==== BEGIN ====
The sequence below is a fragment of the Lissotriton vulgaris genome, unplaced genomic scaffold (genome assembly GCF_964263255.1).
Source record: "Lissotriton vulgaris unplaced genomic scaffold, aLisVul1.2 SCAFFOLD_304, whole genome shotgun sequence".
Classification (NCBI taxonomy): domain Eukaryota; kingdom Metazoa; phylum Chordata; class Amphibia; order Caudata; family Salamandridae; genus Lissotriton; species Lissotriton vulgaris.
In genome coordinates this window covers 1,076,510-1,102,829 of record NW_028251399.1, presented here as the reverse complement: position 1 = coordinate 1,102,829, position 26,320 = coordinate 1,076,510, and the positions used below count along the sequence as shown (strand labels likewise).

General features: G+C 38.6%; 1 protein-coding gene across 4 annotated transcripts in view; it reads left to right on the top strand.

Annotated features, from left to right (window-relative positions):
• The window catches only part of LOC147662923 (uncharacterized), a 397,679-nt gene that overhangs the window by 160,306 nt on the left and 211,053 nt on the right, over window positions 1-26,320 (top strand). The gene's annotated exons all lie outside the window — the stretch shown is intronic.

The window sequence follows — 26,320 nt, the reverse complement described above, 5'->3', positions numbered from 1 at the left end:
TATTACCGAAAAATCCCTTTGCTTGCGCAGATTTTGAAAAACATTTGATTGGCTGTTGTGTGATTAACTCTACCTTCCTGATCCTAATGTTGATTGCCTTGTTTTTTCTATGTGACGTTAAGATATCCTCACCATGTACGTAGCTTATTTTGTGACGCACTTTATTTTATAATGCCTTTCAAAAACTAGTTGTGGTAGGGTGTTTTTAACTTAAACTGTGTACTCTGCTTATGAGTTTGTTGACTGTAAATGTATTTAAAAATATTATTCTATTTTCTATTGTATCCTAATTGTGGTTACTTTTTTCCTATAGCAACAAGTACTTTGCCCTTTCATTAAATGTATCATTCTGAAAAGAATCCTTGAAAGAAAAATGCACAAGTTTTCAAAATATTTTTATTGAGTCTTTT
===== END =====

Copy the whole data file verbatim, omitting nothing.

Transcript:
The sequence below is a fragment of the Lissotriton vulgaris genome, unplaced genomic scaffold (genome assembly GCF_964263255.1).
Source record: "Lissotriton vulgaris unplaced genomic scaffold, aLisVul1.2 SCAFFOLD_304, whole genome shotgun sequence".
Classification (NCBI taxonomy): domain Eukaryota; kingdom Metazoa; phylum Chordata; class Amphibia; order Caudata; family Salamandridae; genus Lissotriton; species Lissotriton vulgaris.
In genome coordinates this window covers 1,076,510-1,102,829 of record NW_028251399.1, presented here as the reverse complement: position 1 = coordinate 1,102,829, position 26,320 = coordinate 1,076,510, and the positions used below count along the sequence as shown (strand labels likewise).

General features: G+C 38.6%; 1 protein-coding gene across 4 annotated transcripts in view; it reads left to right on the top strand.

Annotated features, from left to right (window-relative positions):
• The window catches only part of LOC147662923 (uncharacterized), a 397,679-nt gene that overhangs the window by 160,306 nt on the left and 211,053 nt on the right, over window positions 1-26,320 (top strand). The gene's annotated exons all lie outside the window — the stretch shown is intronic.

The window sequence follows — 26,320 nt, the reverse complement described above, 5'->3', positions numbered from 1 at the left end:
TATTACCGAAAAATCCCTTTGCTTGCGCAGATTTTGAAAAACATTTGATTGGCTGTTGTGTGATTAACTCTACCTTCCTGATCCTAATGTTGATTGCCTTGTTTTTTCTATGTGACGTTAAGATATCCTCACCATGTACGTAGCTTATTTTGTGACGCACTTTATTTTATAATGCCTTTCAAAAACTAGTTGTGGTAGGGTGTTTTTAACTTAAACTGTGTACTCTGCTTATGAGTTTGTTGACTGTAAATGTATTTAAAAATATTATTCTATTTTCTATTGTATCCTAATTGTGGTTACTTTTTTCCTATAGCAACAAGTACTTTGCCCTTTCATTAAATGTATCATTCTGAAAAGAATCCTTGAAAGAAAAATGCACAAGTTTTCAAAATATTTTTATTGAGTCTTTT